Roaring & Soaring: New Exhibit Explores the Dinosaur-Bird Connection

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Yutyrannus huali, which means "beautiful feathered tyrant," was a terrifying predator with a woolly hide of filaments called "proto-feathers." (Image credit: Copyright AMNH/R. Mickens)

The asteroid that slammed into Earth 65.5 million years ago killed most, but not all, of the dinosaurs. Those that survived were a feathered lot, and they're still around today, a new exhibit at the American Museum of Natural History (AMNH) in New York City reveals.

The exhibit "Dinosaurs Among Us" opens Monday (March 21), and walks guests through the myriad evidence — including nesting behavior similarities and feathered dinosaur findings — supporting the theory that dinosaurs evolved into birds.

"With this new exhibition, we invite visitors to question what they think they know about dinosaurs — how they looked and behaved and even whether all of them actually became extinct," Ellen Futter, president of the AMNH, said in a statement. [Photos: Birds Evolved from Dinosaurs, Museum Exhibit Shows]

The dinosaur-to-bird evolutionary concept isn't exactly new. Thomas Huxley, the English biologist known as "Darwin's bulldog," proposed the idea more than 150 years ago. But, in recent years, scientists have uncovered new fossils and developed cutting-edge techniques to study them.

Their research shows that the roughly 18,000 known species of birds belong to the group Dinosauria, which includes extinct dinosaurs and their living descendants. The similarities between birds and dinosaurs are apparent the moment guests walk into the exhibit. 

The unique display highlights rare fossils, elaborate illustrations and realistic models of feathered dinosaurs. Modern birds belong to a group called the Dinosauria, which includes the extinct dinosaur cousins and all of their living descendants. This is why scientists consider birds to be in the dinosaur family. (Image credit: Copyright AMNH/R. Mickens)

Greeting museumgoers is the cast of an 80-million-year-old fossil of the oviraptorid dinosaur Citipati osmolskae sitting over the center of a nest, its forearms spread out to shield the eggs. The nesting dino is posed next to a photo of a modern-day falcon exhibiting the same behavior. The display highlights the fact that, like birds, some dinosaurs made nests, laid eggs and tended to their young; crocodiles, the cousins of dinosaurs and birds, do the same.

Fossils of feathers show another link between the birds and paleo-beasts. The early birds that first developed about 150 million years ago had feathers, but so did some nonavian dinosaurs. Most of these feathered, nonbird dinosaurs are theropods — a group of bipedal, mostly carnivorous dinosaurs that includes the species T. rex. Some theropods eventually evolved into birds, research shows.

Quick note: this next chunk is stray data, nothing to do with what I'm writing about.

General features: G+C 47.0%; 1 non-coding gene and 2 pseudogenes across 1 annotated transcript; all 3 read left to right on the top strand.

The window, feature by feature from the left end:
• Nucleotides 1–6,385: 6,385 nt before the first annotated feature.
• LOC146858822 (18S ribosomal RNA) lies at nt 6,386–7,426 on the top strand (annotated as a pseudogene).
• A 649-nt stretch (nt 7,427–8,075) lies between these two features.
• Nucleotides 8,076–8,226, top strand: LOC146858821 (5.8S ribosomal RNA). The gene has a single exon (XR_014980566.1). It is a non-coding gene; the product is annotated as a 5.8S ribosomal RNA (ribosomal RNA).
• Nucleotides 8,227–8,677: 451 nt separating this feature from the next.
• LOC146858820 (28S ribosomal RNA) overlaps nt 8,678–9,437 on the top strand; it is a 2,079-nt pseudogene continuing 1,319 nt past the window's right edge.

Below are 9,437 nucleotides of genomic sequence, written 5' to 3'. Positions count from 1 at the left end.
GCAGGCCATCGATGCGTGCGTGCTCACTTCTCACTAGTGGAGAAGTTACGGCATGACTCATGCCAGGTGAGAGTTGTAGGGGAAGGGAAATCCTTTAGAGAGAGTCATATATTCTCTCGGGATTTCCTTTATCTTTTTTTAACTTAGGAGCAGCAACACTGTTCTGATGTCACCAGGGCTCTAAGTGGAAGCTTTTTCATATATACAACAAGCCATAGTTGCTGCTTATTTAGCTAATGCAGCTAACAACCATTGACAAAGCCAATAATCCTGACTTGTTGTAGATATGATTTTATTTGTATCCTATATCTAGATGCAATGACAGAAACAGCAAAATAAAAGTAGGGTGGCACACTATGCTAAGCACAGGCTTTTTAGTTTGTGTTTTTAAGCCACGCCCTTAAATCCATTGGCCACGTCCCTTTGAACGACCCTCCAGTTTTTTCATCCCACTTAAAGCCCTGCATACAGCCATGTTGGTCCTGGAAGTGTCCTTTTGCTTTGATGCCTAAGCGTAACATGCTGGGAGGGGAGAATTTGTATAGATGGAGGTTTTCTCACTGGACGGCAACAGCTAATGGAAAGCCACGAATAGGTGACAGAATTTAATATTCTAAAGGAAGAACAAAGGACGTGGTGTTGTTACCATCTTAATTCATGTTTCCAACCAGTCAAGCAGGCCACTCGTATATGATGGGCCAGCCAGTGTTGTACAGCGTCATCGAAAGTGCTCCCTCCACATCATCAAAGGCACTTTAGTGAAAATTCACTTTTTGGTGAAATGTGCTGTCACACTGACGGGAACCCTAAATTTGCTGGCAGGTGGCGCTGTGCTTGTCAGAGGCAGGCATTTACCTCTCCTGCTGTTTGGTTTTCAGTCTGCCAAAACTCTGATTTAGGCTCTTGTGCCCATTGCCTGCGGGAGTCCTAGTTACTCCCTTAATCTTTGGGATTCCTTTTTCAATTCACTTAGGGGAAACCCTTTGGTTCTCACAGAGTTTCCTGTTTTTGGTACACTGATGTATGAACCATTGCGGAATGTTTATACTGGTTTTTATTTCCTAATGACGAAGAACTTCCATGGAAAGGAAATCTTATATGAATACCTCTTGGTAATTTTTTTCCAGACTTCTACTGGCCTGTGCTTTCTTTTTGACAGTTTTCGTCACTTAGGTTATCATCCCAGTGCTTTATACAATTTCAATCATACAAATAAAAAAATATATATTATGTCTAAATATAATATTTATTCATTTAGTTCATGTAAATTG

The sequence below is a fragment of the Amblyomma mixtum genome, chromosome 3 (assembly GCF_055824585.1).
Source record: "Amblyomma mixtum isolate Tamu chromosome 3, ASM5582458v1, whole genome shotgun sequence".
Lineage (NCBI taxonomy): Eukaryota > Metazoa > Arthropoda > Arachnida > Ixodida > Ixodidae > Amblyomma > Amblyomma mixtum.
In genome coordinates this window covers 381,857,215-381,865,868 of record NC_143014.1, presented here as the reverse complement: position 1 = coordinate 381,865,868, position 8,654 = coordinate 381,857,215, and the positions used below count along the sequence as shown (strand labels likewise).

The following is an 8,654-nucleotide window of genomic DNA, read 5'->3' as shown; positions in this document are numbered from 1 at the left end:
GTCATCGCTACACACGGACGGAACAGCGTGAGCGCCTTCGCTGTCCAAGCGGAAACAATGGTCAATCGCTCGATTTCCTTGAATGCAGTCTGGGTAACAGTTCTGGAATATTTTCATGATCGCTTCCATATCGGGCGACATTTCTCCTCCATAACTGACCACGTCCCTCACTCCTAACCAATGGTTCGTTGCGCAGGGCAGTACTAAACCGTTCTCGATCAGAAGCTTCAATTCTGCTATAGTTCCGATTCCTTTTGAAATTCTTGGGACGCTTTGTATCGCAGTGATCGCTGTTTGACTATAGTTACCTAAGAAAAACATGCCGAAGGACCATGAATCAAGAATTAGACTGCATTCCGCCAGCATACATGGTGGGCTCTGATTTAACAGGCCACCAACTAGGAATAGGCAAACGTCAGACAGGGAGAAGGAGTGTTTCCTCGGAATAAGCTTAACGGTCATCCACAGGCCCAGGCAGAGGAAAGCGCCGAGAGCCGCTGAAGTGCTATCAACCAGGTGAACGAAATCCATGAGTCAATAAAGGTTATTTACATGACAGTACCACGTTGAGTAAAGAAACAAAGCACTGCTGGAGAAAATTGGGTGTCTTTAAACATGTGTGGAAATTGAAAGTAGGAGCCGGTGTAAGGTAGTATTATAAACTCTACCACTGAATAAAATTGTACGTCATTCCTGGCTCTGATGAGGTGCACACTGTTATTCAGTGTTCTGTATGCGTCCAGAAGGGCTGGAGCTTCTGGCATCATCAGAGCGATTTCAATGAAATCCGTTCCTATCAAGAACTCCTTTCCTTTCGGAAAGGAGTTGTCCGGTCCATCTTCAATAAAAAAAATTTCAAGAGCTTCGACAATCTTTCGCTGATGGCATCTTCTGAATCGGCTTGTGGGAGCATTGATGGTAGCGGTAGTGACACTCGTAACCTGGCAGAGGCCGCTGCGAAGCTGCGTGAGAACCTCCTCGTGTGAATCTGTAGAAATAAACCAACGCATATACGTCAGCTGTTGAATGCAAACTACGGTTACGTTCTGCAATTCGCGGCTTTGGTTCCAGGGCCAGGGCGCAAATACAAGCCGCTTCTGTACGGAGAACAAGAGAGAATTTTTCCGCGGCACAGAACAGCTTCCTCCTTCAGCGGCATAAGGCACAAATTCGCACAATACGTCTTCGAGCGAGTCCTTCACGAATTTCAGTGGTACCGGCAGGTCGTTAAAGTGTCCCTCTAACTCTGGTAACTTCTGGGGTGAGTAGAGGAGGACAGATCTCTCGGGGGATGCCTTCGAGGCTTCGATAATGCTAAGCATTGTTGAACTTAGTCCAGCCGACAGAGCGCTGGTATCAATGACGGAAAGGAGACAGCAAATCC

There's also a likeness between bird and dinosaur brains and lungs. Despite the use of "bird brain" as a pitying insult, birds actually sport large brains for their body size. In fact, bird brains are six to 11 times larger than those of similar-size reptiles, according to AMNH. 

Most of this increase in brain size is seen in the cerebellum, a part of the brain associated with learning. Computer tomography (CT) scans of dinosaur skulls show that some theropod skulls also have larger "thinking" brain regions compared other dinosaurs, suggesting that they were capable of advanced learning behavior, according to the exhibit.

Moreover, dinosaurs, crocodiles and birds all have powerful lungs. This suggests that the last common ancestor of the bunch, which lived more than 240 million years ago, probably did too, museum scientists said.

The exhibit points out innumerable other similarities — birds and dinosaurs share the same sleeping position — that is, "sitting on their folded hind limbs, forearms held close to the body and head tucked under one arm," according to the exhibit. Like modern birds, theropods also had hollow bones (it's hard to fly with heavy, dense bones), and other anatomical similarities, such as wishbones. [Images: These Downy Dinosaurs Sported Feathers]

This fossilized embryo, known as Baby Louie, would have become a type of theropod dinosaur. The fossil preserved the familiar position found today in bird embryos — the head tucked toward the knees — and was the first such fossil found with the bones in place. (Image credit: Copyright AMNH/R. Mickens)

"Birds are a kind of dinosaur, and they are still with us," Mark Norell, curator of "Dinosaurs Among Us," told reporters at the museum. "They're represented by at least 13,000 species alive today, which is almost 2.5 times as many as living mammals that are alive. So you could even argue that we still live in the age of dinosaurs."

The exhibit is the AMNH's second dinosaur show to open this year, following the unveiling of a 122-foot-long (37 meters) titanosaur in January. "Dinosaurs Among Us" will run until Jan. 2, 2017.

Follow Laura Geggel on Twitter @LauraGeggel. Follow Live Science @livescience, Facebook & Google+. Original article on Live Science.

Laura Geggel

Laura is the archaeology and Life's Little Mysteries editor at Live Science. She also reports on general science, including paleontology. Her work has appeared in The New York Times, Scholastic, Popular Science and Spectrum, a site on autism research. She has won multiple awards from the Society of Professional Journalists and the Washington Newspaper Publishers Association for her reporting at a weekly newspaper near Seattle. Laura holds a bachelor's degree in English literature and psychology from Washington University in St. Louis and a master's degree in science writing from NYU.